The more coddled a culture, the less likely they are to strike back against their oppressors because they stand to lose whatever they have left, even if it is little. Politicians and corporate egoists are the parasites that have learned what is the minimal life to leave in a culture to ensure that they are not unseated from their power base. Seriously, if 1.4B people in China have not revolted and put heads on pikes, we coddled Americans aren’t either, either physically or symbolically. Seriously, so long as Amazon gets the shipment of shoestrings to someone’s door in two days and so long as Google doesn’t start getting people lost, there will be no serious populist movement by which the powerful will be dethroned. The only danger to these powerful elite is if they start royally screwing up their products or stop donating to the Democratic Party.

          1. I agree to an extent, and 4 months ago I would have thought the chances of the boogaloo were basically nil. But the progressive elites in this country have not only stopped pretending that there aren’t different rules for them, they are now flaunting it in our faces, and this is pissing of more and more people.

            Hopefully another beating in the next election will get them to step back, but it appears they intend to do whatever it takes to win the next election.

  6. “Rather, companies are punished when they abuse their market positions to raise prices or restrict output or lower quality.”

    You left out the part about drumming the socialist message incessantly.

  7. “Rather, companies are punished when they abuse their market positions to raise prices or restrict output or lower quality.”

    Hmmm, so how does coordinated banning of specific individuals not count as restricting output or lowering quality? When you ban anyone with X belief or who says X, you are restricting output and lowering the quality of the service for anyone who wants to hear from that person. It seems the republicans are right.

  8. When I first read the headline, I misread it at “Histrionic House Hearing”.
    After reading the article, I think my mis-read was better.

  9. Stupid fucktards. So Facebook (may it burn in hell–wait a minute, hell might be just the place for Facebook) is “too big”? What’s their preferred solution? Lots of little Facebooks? Why would an average user, enjoying the simple(minded) connectivity with people around the planet, want to either restrict their contacts to a subset (local state or county? age group? like-minded political comrades?) or have to share the same cat video on dozens of different networks every day?

  10. The Republicans played it smart, let the Dems come up with the law that breaks them up and they can just sit back and let them get the blame whether it passes or not.

    1. Dems aren’t going to do anything either. This is pure pre-election puffery. They get to sit back in their protected positions [can’t sue a lawmaker for anything including extortion or character assassination], and sound tough for taking on the billionaires. Everyone understands that this is photo op time and nothing more. The only potential for moving forward with anything that truly attacks any of these companies is if they were to start supporting conservatives.

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  12. Political Control? Well, that is the golden question isn’t it? A demanded break/sell/part of a company running a 90% monopoly on worldwide data search isn’t much “political control” but one has to wonder, “Is that all they will legislate?”. A break-up would be good anything else I see as bad and the level of anything-else being equal to the level of terrible.

    1. A break-up would be good anything else I see as bad and the level of anything-else being equal to the level of terrible.

      A court could rule that (e.g.) Google acted in bad faith wrt (e.g.) James Damore by soliciting his opinion in confidence and then publicly shaming and firing him for it. They could issue a restraining order preventing Google from unduly influencing his future hiring decisions. It would prevent Google from further fucking over James Damore, carry implications but not be binding in their treatment of future James Damores, and carry little-to-no implications in their treatment of Alex Jones.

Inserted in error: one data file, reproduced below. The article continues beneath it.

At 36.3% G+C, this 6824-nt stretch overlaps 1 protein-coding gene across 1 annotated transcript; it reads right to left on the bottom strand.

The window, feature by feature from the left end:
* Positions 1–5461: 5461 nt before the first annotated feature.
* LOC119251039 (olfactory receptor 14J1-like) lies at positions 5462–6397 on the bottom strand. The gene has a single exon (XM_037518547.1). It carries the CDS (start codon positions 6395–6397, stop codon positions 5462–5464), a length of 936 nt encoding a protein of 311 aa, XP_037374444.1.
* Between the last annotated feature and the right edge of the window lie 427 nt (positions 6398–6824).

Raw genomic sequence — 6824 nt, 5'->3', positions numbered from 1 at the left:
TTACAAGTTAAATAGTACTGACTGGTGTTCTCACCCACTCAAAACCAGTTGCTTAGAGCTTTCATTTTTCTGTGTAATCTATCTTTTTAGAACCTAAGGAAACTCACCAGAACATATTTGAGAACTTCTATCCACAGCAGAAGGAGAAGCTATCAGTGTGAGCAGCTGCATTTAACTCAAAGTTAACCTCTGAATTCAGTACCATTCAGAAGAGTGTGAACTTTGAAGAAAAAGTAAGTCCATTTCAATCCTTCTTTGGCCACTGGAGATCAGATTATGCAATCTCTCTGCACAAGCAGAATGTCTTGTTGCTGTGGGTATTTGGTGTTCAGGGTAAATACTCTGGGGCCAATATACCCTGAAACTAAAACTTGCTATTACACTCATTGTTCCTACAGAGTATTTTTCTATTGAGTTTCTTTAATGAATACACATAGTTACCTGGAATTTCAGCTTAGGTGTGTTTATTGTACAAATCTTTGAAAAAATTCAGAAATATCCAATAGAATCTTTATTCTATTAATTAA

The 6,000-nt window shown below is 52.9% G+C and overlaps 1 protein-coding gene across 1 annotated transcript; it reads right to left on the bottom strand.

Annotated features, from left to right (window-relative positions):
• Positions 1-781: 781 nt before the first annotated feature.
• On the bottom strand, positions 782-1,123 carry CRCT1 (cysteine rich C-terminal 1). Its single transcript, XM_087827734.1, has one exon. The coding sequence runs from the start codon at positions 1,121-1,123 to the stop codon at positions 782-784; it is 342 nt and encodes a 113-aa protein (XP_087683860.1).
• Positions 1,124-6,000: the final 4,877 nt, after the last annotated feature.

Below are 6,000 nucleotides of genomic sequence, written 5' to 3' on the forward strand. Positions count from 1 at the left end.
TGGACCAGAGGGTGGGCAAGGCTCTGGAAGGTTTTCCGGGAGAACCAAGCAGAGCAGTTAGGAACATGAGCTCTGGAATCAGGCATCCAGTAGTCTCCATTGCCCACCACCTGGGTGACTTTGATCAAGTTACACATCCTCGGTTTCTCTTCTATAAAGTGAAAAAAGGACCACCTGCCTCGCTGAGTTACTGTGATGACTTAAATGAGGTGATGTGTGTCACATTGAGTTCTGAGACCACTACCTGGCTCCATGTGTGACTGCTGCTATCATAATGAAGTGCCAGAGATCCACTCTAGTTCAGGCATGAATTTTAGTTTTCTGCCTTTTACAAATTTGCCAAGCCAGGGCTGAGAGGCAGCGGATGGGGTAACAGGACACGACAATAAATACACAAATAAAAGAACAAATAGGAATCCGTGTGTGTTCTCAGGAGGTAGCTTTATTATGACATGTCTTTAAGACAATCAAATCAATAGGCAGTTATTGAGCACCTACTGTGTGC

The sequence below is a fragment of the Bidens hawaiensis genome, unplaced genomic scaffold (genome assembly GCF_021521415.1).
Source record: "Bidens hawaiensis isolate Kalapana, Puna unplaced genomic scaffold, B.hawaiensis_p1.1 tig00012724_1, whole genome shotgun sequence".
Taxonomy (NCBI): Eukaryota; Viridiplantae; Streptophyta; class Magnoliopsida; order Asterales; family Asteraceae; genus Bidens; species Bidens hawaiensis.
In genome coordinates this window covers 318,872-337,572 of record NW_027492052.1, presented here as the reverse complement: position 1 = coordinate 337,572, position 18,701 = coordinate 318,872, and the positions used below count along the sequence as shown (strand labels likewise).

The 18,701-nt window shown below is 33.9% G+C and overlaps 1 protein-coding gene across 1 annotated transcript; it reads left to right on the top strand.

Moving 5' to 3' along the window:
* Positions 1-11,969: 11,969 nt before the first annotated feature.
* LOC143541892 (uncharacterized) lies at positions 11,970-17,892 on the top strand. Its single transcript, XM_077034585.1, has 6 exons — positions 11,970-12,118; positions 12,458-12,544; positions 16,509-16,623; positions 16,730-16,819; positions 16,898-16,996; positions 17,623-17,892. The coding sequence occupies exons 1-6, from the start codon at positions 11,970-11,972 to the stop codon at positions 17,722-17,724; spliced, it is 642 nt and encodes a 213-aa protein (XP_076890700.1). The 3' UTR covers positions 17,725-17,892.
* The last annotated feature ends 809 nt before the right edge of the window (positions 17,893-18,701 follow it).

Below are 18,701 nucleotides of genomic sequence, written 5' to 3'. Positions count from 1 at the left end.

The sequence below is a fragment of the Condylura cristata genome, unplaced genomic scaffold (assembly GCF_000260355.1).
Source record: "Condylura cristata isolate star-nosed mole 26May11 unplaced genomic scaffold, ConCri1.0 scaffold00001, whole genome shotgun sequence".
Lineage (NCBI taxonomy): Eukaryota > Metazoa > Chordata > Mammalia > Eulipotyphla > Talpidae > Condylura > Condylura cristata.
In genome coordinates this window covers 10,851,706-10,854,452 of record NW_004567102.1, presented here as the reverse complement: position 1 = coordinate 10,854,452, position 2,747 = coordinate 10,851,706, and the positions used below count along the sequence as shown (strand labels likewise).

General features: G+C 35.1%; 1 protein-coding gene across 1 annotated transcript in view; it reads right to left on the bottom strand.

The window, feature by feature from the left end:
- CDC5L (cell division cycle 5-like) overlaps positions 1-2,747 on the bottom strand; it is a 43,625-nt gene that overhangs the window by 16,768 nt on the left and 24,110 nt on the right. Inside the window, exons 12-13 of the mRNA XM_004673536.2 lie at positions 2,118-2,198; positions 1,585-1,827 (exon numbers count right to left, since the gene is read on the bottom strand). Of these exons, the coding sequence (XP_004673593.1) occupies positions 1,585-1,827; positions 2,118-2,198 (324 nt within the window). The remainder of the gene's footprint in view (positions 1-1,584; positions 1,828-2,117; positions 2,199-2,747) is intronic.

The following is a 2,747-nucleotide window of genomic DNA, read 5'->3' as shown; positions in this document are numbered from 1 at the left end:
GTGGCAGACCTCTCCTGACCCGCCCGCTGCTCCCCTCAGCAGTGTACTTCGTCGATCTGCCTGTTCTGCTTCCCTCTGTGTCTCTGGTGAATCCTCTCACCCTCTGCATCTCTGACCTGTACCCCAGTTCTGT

As opposed to trying to roll all of James Damore, Alex Jones, banning gun channels, conveniently dropping Tulsi Gabbard’s campaign ads, etc., etc., etc. into one anti-trust hearing.

  13. The neo-Brandeisian approach would do away with the consumer welfare standard. In its place would be a market structure approach that would empower enforcers to intervene whenever a firm gets a little too big, regardless of whether or not that firm is anti-competitive or monopolistic.

    Companies like Facebook and Google achieve the market power they have only through regulatory capture in the first place. So, it’s not like regulators are intervening in a free market. Rather, they are trying to contain the mess that bad public policy created in the first place.

    1. I’m interested in a deeper explanation on that. In the 2000s various social media platforms and search engines were competing for a user base. Facebook and Google were the ones that came out on top. Where did the regulatory capture come in?

      1. Facebook and Google were the ones that came out on top. Where did the regulatory capture come in?

        If I plant a crop on a field I control and harvest only the most productive and best-growing plants, were the plants ever really anything other than captured? Sure, the sun and rain favored some plants over others but, ultimately, the fruits were mine.

      2. Where did the regulatory capture come in?

        The design of the Internet as a single, interoperable, open, neutral platform is largely the result of government regulation, policy, and subsidies; the free market wouldn’t have produced the Internet that we have. Without that kind of Internet, Google and Facebook would simply not be possible. On top of that, these companies are massively subsidized through the education system, research grants, government contracts, and the fed.

        We can’t undo all this; it’s part of how the country operates and has operated for a long time. But for libertarians to talk about Google and Facebook as if they were private companies operating in a free market, and hence should be free from government interference, is divorced from reality.

        1. That’s not what “regulatory capture” means at all.